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This page provides a detailed QuickStart guide to using V-Ray geometry formats in Nuke.


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This tutorial will show you ways to load in new geometry file formats and how they compare to the original file formats that are provided within Nuke. We'll also take a look at the vrmesh and V-Ray proxy node.

To follow this tutorial, you will need to have the V-Ray for Nuke plugin installed. This tutorial is a companion to go along with the QuickStart video posted on our YouTube channel.



Tutorial Assets

To download the files used in this tutorial, please click on the button below.



Due to licensing issues, the Road_A.hdr file used in the tutorial video is not included in the downloadable assets. Instead, please use one of the provided HDR images in its place.

Tutorial Steps

1) Create the starting scene

Create a scene and name it Main. Create a VRayLightDome and connect this to the scene Main. Under the light's properties, check Invisible so the light is not visible in our scene.

Create a VRayRenderer node and connect this to the scene Main. Then create a VRayCamera and connect this to the VRayRenderer node. This creates the VRayCamera at the (0,0,0) origin. You will need to move the camera so you can see the geometry.

VRayCamera Settings

2) Load geometry using standard file formats

Press the [R] key and load the file sphere_all.fbx. In Properties, check All Objects so all meshes in the FBX file are visible.

Press the [R] key again and load sphere_all.obj.

Press [R] to create another ReadGeo node to load the Alembic file Click the Create all-in-one node at the bottom of the panel that pops up. This allows the entire Alembic file to be accessible from a single node.

Arrange these nodes in your Nuke script side by side so that you can switch between them more easily later.

3) Apply material

Create a VRayMtl node, then create an ApplyMaterial node and connect it to the VRayMtl node.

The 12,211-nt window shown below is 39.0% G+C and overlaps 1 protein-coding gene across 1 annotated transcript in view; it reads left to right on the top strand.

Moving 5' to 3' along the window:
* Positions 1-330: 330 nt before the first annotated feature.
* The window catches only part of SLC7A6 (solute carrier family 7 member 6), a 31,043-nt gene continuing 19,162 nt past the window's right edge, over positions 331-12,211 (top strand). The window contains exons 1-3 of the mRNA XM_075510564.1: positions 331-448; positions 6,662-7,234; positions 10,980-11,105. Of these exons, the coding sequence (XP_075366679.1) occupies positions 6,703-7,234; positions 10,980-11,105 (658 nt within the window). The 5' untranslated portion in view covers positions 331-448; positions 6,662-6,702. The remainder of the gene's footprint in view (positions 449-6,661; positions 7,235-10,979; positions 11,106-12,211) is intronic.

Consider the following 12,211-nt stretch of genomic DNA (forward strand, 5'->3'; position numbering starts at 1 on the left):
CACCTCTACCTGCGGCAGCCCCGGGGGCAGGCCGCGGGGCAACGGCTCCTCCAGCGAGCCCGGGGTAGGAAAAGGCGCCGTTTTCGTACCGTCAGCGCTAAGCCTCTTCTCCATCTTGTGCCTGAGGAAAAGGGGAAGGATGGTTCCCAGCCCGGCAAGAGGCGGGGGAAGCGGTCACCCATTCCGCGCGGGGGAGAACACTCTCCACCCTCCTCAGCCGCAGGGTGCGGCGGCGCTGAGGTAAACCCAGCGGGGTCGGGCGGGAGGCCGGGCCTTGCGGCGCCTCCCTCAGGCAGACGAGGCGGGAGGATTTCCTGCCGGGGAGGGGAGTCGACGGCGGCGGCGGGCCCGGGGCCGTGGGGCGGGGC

Connect the ApplyMaterial node to the ReadGeo node containing the sphere_all.fbx. Copy this ApplyMaterial node and connect a copy to each of the other two ReadGeo nodes. We now have our material applied to all three ReadGeo nodes.

Let's see what the output is like from the sphere_all.fbx ReadGeo node by disconnecting the ApplyMaterial node that is connected to it, and connecting the ApplyMaterial node to the scene instead.

FBX connection

FBX render

Then change the connection from the sphere_all.fbx ReadGeo node to each of the other two ReadGeo nodes in turn. You will see that the output from each ReadGeo node is currently exactly the same.

OBJ Connection

OBJ Render

Alembic Connection

If we wanted to apply our material just to the sphere part and not to the other parts we can do this through the ApplyMaterial nodes. Under the Properties for the node, change the filter option to name, and click choose. Then you can pick the objects to apply the material to.

The files sphere_all.fbx and sphere_all.obj don't give you any objects to select using the ReadGeo node, but the Alembic file read from will show you the different parts. By choosing the sphere part from the Alembic file, you'll see the VRayMtl applied only to the actual sphere part of the model.

Alembic Render

4) Loading in geometry using V-Ray nodes

V-Ray for Nuke has multiple ways to read in geometry. These different methods give us then the ability to load geometry with far higher polygon counts while keeping our scene fast to navigate. While the standard ReadGeo nodes will show every polygon in a file, a VRayProxy node is optimized for faster navigation in our 3D view.

Change the Alembic file node from a ReadGeo node to a VRayProxy node. The same polygons are there for the final render, but an optimized version is used in the viewport. With a mesh with a very high polygon count, we would still be able to navigate our scene just as easily with 20 million polygons as with 2000 polygons.


VRayProxy Alembic Properties

Standard read node 3D View of Alembic File

VRayProxy 3D View of Alembic File

Change the VRayMtl node's color to red so it is easy to discern. Note that the VRayProxy node also supports the native Vrmesh format as well.

VRayProxy Alembic Apply Material Popup pane

Now that we are using the VRayProxy node to read in the Alembic file, the way the ApplyMaterial node works has changed. Our scene graph now has actual named geometry. So if you once again select the ApplyMaterial node connected to the Alembic file and click the Choose button, you'll notice that we can now filter by either sphere_VRayMtl1 or frames_VRayMtl2.

VRayProxy Vrmesh Apply Material Popup pane

Although the Alembic files read the actual named geometry, the vrmesh format lists the materials that were assigned to the mesh. Select the sphere by selecting sphere_VRayMtl1.
You should now see the sphere part of the mesh with the red V-Ray material applied.

Vrmesh V-Ray render